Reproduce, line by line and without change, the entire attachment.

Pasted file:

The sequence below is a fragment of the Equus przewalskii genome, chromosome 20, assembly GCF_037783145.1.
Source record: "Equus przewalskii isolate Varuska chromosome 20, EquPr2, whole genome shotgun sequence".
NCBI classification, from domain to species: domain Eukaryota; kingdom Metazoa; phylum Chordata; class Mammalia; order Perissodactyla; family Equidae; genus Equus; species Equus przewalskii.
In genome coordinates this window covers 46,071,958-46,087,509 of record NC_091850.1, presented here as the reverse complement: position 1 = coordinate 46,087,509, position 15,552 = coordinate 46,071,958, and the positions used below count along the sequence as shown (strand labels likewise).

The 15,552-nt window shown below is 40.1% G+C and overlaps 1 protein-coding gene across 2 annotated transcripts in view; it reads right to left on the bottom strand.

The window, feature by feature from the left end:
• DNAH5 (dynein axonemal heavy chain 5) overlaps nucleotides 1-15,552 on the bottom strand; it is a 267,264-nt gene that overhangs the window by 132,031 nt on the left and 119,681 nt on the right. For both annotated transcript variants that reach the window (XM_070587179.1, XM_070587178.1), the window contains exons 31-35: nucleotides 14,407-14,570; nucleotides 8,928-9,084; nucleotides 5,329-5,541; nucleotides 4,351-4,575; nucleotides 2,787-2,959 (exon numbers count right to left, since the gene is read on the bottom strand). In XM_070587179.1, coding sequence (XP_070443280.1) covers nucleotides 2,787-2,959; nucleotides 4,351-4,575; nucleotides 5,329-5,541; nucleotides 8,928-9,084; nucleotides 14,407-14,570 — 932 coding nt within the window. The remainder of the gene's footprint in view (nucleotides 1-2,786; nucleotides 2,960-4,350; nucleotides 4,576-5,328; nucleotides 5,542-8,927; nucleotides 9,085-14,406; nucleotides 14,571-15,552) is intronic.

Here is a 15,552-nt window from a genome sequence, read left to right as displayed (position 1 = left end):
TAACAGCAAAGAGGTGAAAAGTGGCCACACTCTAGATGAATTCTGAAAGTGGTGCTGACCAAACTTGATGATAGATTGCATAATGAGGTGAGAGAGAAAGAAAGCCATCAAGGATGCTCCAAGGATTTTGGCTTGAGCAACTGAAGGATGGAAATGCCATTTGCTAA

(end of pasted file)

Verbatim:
The sequence below is a fragment of the Equus przewalskii genome, chromosome 20, assembly GCF_037783145.1.
Source record: "Equus przewalskii isolate Varuska chromosome 20, EquPr2, whole genome shotgun sequence".
NCBI classification, from domain to species: domain Eukaryota; kingdom Metazoa; phylum Chordata; class Mammalia; order Perissodactyla; family Equidae; genus Equus; species Equus przewalskii.
In genome coordinates this window covers 46,071,958-46,087,509 of record NC_091850.1, presented here as the reverse complement: position 1 = coordinate 46,087,509, position 15,552 = coordinate 46,071,958, and the positions used below count along the sequence as shown (strand labels likewise).

The 15,552-nt window shown below is 40.1% G+C and overlaps 1 protein-coding gene across 2 annotated transcripts in view; it reads right to left on the bottom strand.

The window, feature by feature from the left end:
• DNAH5 (dynein axonemal heavy chain 5) overlaps nucleotides 1-15,552 on the bottom strand; it is a 267,264-nt gene that overhangs the window by 132,031 nt on the left and 119,681 nt on the right. For both annotated transcript variants that reach the window (XM_070587179.1, XM_070587178.1), the window contains exons 31-35: nucleotides 14,407-14,570; nucleotides 8,928-9,084; nucleotides 5,329-5,541; nucleotides 4,351-4,575; nucleotides 2,787-2,959 (exon numbers count right to left, since the gene is read on the bottom strand). In XM_070587179.1, coding sequence (XP_070443280.1) covers nucleotides 2,787-2,959; nucleotides 4,351-4,575; nucleotides 5,329-5,541; nucleotides 8,928-9,084; nucleotides 14,407-14,570 — 932 coding nt within the window. The remainder of the gene's footprint in view (nucleotides 1-2,786; nucleotides 2,960-4,350; nucleotides 4,576-5,328; nucleotides 5,542-8,927; nucleotides 9,085-14,406; nucleotides 14,571-15,552) is intronic.

Here is a 15,552-nt window from a genome sequence, read left to right as displayed (position 1 = left end):
TAACAGCAAAGAGGTGAAAAGTGGCCACACTCTAGATGAATTCTGAAAGTGGTGCTGACCAAACTTGATGATAGATTGCATAATGAGGTGAGAGAGAAAGAAAGCCATCAAGGATGCTCCAAGGATTTTGGCTTGAGCAACTGAAGGATGGAAATGCCATTTGCTAA